A systematic approach
Systems work is vital to the future of the IEC and to the industry, which has to collaborate more than ever before to develop the technical solutions for increasingly complex systems. Strategic groups, advisory committees and Market Strategy Board (MSB) recommendations have led to the creation of Systems Evaluation Groups (SEGs) but some work continues to be brought into existing Technical Committees (TCs).
The newly founded Systems Resource Group (SRG) has started to develop many of the tools and processes that are needed by SEGs and Systems Committees (SyCs) in their work. The SRG also shares best practices including architecture models, road maps and use cases, and also guides the development of specialized software applications for Systems.
A new SyC
SEG 4: Low voltage direct current (LVDC) applications, distribution and safety for use in developed and developing economies, presented an excellent report to the SMB. The group brought together great people to contribute to its work on low voltage direct current, many of whom had never been involved in the IEC before. SEG 4 did significant work in analyzing the challenges and opportunities of this important technology, which offers a unique opportunity for universal electricity access and increased energy efficiency in developed and developing countries. As a result, a formal ballot will now be circulated to National Committees to approve the setting up of a new SyC on LVDC and LVDC for electricity access.
A TC for Wearable Smart Devices
Over the past years, wearable devices have brought computing and the internet closer to the human body. Such devices come in many shapes, are always on, and share and collect data with an aim to improve how we interact with our environment. This emerging field is seen as an important area in which the IEC will need to serve. For this reason, the SMB agreed to the set-up of a new TC with the provisional title “Wearable smart devices”. The proposal for the new TC will also be balloted to the National Committees for formal approval of the new TC. This TC will become the focal point for the broad activity that spans many committees.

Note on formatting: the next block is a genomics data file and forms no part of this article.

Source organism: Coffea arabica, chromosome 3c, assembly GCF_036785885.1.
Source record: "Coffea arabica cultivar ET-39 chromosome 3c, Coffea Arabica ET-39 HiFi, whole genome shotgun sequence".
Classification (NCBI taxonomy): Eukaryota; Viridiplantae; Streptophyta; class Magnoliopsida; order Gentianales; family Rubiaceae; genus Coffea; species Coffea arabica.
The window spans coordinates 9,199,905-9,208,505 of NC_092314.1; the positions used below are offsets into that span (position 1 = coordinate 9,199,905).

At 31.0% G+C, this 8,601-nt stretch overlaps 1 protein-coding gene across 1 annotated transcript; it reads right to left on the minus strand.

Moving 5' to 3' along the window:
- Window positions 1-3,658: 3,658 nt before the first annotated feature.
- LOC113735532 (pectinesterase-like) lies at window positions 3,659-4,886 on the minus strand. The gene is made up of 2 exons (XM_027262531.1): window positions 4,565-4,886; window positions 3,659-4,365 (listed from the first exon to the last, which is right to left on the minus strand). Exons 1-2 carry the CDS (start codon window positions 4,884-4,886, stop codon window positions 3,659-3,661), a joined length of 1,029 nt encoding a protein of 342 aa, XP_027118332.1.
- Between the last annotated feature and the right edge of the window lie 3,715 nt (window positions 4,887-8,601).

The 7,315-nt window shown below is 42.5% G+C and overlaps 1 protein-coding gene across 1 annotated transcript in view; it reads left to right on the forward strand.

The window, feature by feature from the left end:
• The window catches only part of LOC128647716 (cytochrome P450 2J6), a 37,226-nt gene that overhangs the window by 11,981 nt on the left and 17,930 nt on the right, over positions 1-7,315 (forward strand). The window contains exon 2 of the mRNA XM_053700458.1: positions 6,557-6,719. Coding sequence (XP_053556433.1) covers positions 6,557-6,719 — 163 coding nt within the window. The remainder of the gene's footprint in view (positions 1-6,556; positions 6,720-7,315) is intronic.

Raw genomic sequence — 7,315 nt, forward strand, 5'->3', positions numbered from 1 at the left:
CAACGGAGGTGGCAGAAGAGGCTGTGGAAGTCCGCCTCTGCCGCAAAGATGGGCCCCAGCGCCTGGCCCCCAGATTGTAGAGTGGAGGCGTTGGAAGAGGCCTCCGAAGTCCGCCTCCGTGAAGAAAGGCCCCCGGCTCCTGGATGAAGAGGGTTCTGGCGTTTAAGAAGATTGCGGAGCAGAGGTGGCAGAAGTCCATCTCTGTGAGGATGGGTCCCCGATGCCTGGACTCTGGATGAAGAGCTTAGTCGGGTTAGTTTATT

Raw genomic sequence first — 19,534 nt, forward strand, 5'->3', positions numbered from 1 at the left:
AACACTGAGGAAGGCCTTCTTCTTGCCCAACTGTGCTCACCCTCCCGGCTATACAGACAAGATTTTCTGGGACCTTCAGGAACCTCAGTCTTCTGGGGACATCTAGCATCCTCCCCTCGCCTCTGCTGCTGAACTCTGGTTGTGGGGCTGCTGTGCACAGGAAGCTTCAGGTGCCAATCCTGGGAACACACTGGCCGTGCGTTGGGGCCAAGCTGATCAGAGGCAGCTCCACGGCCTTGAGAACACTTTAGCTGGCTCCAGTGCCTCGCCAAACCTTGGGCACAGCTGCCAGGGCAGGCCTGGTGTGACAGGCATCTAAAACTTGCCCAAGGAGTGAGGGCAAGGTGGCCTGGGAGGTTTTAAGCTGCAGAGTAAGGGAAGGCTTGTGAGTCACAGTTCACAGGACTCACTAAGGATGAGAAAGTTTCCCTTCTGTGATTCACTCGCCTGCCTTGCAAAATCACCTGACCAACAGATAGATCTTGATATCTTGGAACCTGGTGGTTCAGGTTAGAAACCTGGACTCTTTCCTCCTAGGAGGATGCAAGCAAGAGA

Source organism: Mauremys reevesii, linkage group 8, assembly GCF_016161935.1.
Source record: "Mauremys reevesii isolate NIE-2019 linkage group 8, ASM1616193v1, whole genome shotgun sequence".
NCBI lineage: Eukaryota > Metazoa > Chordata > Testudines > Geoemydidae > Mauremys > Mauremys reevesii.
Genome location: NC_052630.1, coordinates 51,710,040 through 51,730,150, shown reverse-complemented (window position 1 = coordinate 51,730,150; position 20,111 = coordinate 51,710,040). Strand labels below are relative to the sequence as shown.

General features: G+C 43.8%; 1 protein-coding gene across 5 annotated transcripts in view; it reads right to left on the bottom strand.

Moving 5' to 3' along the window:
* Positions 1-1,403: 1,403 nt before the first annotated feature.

Managing power network assets
Asset management for power networks is an important underserved market. The SMB took note of a report prepared by ad hoc Group (ahG) 65 and the favourable vote by the National Committees. The SMB approved the set-up of new TC 123: Standardization of the management of assets in power systems, and assigned the Secretariat to Japan.
Horizontal or not?
What is a horizontal Standard? What is it suppose to accomplish? Are there too many, too few, any missing? Are they still relevant to guide other TCs in their work? The SMB set up ahG 72 to evaluate this and a whole range of other Standards; including normative and informative guides to determine if they are accomplishing what they are set out to do. The aim is to identify those who are relevant from those that have lost their usefulness.
Faster, more market driven
As mentioned previously, the SMB encourages TCs to manage projects in line with market driven deadlines. In this context, groups will make their own plans that respond to clear market needs and closely held accountable for outcomes. To increase project management capabilities, IEC and ISO held a joint workshop to provide training on project management. A new web-based IEC TC/SC dashboard will help reduce the workload on secretaries by decreasing the need for filling and submitting forms. This should help increase project speed. It will also ensure that the exact status and actions for active projects are known by all.
Two important developments will help improve how TC/SCs and IEC Conformity Assessment (CA) Systems interact.
While in the past TC/SCs were not allowed to establish formal liaisons with an IEC CA System, this is now formally encouraged.